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George Daniels World's Best Horologist
November 18, 2011 6:17 AM   Subscribe

"When you make something as small and complex as a watch, you can't do a little and put it down and come back the next day and do a bit more. You work until you are exhausted, then pack it in for the night and start again the next day, always working to maximum capacity, or the watch wouldn't get done."

George Daniel opened his first watch when he was five years old. He improved his acquaintance during his army service when he made extra cash repairing watches for his fellow soldiers. After the war he took night classes in horology and worked on watch repair, becoming fascinated with the works of Breguet.

In 1970, he built his first pocket watch from scratch, mastering thirty four separate crafts to do so - an unheard of feat until then. He made thirty six more watches, each unique, each an improvement on its predecessor. He also made fifty wrist watches in conjunction with his apprentice Roger Smith.

Along the way, he invented the coaxial dual escapement, enabling gear watches to operate with a minimum of oil and putting it’s accuracy nearly on par with the battery powered quartz operations. It is considered the greatest innovation in watch gearing in 250 years and is now standard on Omega watches.

He discusses watches and other things in various videos from the ever interesting web of stories dot com.

George Daniels, MBE, OBE, died last month at age eighty eight.
posted by IndigoJones (17 comments total) 32 users marked this as a favorite

 
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posted by mrbill at 6:55 AM on November 18, 2011


Fascinating man; I wasn't expecting that last sentence.

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posted by TedW at 6:56 AM on November 18, 2011


I could watch that video all day. Fascinating!
posted by jillithd at 7:08 AM on November 18, 2011


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posted by milestogo at 7:09 AM on November 18, 2011


Great post! What a fascinating story.
posted by arcticwoman at 7:58 AM on November 18, 2011


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unrelated but of possible use to the audience here, I looked for years for someone qualified to repair the chronograph from a crashed Messerschmidt 109 that my grandfather brought back from WWII, I finally found someone and will gladly pass on his details. Well worth the couple hundred for his services. Turns out good watchmakers are hard to come by.
posted by RolandOfEld at 8:19 AM on November 18, 2011


Omega's promotional video about the Co-Axial Escapement is pretty great.
posted by Nelson at 8:21 AM on November 18, 2011 [1 favorite]


Wow.

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posted by saveyoursanity at 8:31 AM on November 18, 2011


I'm convinced that things like the antikythera mechanism demonstrate that, at specific times in history, an intellect will come along which is capable to leaping ahead, vastly beyond the boundaries of what is known, and what people believe can be done, to accomplish things that are so alien as to be completely unappreciated by people living at the time.

And only centuries, or even millenia later can people begin to understand what was created, and what the implications might have been had it been understood.

And that watch? It fires every WANT neuron in my head.
posted by quin at 8:36 AM on November 18, 2011


Great post. Another interesting bit of mechanical watch technology is the escapement-free Seiko Spring Drive.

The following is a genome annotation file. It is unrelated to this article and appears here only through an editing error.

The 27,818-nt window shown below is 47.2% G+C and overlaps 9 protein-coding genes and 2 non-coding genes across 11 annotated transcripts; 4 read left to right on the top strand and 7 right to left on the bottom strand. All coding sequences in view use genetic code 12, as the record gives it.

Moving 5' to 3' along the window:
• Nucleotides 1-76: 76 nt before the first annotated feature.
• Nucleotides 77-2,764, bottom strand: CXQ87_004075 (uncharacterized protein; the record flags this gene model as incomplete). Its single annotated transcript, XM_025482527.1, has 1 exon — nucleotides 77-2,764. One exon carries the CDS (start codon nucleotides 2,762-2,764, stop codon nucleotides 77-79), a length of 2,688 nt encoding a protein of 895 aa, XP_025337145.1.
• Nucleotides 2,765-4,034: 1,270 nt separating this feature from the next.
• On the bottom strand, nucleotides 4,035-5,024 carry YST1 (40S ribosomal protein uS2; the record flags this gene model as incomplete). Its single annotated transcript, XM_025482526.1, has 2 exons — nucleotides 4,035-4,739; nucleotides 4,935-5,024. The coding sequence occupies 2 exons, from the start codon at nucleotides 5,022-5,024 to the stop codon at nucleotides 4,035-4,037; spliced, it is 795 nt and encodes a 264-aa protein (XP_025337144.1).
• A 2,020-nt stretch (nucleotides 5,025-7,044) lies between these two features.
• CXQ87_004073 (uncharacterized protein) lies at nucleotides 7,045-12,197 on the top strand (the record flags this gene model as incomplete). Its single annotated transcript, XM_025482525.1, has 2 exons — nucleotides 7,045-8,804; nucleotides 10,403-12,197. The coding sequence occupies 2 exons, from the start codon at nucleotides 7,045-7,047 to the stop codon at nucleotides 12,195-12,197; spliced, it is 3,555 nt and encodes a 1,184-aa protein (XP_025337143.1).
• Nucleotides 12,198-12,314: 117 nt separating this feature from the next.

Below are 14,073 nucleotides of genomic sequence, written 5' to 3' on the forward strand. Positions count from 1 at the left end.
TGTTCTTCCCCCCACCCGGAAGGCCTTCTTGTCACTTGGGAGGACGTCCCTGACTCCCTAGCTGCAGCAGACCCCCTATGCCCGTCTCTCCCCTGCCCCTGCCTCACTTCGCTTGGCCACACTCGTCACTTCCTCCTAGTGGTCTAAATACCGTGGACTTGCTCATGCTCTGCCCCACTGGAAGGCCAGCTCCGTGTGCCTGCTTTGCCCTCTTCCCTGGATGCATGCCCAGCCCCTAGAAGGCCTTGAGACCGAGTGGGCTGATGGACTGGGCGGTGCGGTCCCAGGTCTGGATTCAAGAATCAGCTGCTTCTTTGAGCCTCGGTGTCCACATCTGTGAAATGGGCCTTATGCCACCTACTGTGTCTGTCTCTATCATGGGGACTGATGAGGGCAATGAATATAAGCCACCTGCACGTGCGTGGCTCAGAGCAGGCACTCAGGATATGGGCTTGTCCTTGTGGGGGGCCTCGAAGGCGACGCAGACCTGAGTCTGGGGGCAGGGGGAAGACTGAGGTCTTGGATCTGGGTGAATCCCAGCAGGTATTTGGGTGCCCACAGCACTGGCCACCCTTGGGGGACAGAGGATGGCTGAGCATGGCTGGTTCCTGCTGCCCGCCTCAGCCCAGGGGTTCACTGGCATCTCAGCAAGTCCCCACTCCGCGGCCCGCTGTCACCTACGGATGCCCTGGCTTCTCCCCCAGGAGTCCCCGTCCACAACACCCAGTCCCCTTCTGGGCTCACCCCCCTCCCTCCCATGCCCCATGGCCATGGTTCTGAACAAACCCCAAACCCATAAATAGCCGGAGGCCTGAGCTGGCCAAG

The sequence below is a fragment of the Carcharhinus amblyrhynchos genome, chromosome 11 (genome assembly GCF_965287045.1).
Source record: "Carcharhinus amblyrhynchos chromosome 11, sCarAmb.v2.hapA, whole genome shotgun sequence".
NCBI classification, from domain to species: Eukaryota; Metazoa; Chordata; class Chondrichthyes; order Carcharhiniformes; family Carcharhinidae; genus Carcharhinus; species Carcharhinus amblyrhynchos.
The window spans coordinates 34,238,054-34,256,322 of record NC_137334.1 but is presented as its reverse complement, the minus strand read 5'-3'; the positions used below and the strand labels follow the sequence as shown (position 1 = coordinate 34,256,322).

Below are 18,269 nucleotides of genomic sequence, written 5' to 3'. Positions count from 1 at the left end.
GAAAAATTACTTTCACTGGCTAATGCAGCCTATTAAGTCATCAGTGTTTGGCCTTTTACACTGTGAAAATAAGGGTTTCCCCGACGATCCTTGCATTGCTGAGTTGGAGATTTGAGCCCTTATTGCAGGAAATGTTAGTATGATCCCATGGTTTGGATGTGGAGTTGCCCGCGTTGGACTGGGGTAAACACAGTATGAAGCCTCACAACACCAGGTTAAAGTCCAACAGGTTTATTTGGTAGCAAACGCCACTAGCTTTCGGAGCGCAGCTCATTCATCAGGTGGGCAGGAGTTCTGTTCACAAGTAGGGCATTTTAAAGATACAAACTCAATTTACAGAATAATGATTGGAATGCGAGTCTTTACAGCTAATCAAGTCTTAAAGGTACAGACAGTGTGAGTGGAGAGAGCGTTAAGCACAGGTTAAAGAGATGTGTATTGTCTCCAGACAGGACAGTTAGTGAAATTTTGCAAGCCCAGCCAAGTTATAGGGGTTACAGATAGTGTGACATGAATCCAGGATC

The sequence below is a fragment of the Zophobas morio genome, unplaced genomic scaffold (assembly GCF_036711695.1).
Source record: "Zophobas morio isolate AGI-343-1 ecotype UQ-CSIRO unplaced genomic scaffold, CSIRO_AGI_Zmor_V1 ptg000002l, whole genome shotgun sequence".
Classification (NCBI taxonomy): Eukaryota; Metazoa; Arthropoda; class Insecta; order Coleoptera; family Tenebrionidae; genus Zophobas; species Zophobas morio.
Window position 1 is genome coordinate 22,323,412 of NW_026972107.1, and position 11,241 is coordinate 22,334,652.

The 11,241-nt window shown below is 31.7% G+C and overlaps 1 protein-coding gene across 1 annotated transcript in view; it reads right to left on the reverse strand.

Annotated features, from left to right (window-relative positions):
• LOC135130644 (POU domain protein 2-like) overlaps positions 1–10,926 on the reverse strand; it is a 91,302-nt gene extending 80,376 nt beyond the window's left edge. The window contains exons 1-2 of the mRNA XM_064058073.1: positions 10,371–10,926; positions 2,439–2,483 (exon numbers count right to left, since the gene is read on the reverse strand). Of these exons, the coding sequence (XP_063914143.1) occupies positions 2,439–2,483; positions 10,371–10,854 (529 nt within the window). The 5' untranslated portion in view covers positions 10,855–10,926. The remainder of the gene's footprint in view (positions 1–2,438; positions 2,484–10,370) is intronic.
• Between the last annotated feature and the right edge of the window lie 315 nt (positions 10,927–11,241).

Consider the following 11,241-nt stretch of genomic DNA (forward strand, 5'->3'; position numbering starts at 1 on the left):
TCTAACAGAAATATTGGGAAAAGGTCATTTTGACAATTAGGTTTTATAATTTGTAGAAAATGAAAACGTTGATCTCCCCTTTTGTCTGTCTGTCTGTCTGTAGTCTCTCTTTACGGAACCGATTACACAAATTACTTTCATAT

posted by exogenous at 8:43 AM on November 18, 2011 [2 favorites]


Great post, wonderful tribute. Thanks, IndigoJones.
posted by madamjujujive at 9:40 AM on November 18, 2011


I do a bit of watch restoration, by NO means am I a watchmaker. I have had a couple of the Omega coaxials apart... putting them back together taught me just how much I do not know about watches. I can't even imagine making those parts from scratch, nuch less designing that escapement in the first place!
And then there's the gyrotourbillon.
posted by drhydro at 10:43 AM on November 18, 2011


His book on watchmaking looks fantastic.
posted by reynaert at 12:15 PM on November 18, 2011


I love seeing anyone at the top of their craft immersed in what they do. Thanks so much for this story!

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posted by DarlingBri at 5:20 AM on November 19, 2011


I just want to put "horologist" on my business card.
posted by Mcable at 6:16 AM on November 19, 2011


The first team who builds a nanomechanical clock should name it after him.
posted by XMLicious at 9:22 AM on November 19, 2011


Along the way, he invented the coaxial dual escapement, enabling gear watches to operate with a minimum of oil and putting it’s accuracy nearly on par with the battery powered quartz operations. It is considered the greatest innovation in watch gearing in 250 years and is now standard on Omega watches.


Quartz watches are accurate to within 15 secs/month=.5sec/day
COSC watches are within 15secs/day=450 seconds/month

From the watch peeps (because Omega doesn't seem to be showing the stats), it seems as if the co-axial movement is accurate to about 4secs/day=120 secs/month...which is on par with some higher-end automatics with better machines parts.

BUT...what I find interesting about this, is that Omega is claiming that they are more accurate "over time". So yeah, it isn't that its the more accurate than any other automatic on the market, its that they figured out a relatively cheap way to manufacture a watch with 4 sec/day inaccuracy.

Pretty cool...but I want to see how the movement holds up over years.
posted by hal_c_on at 12:06 PM on November 19, 2011


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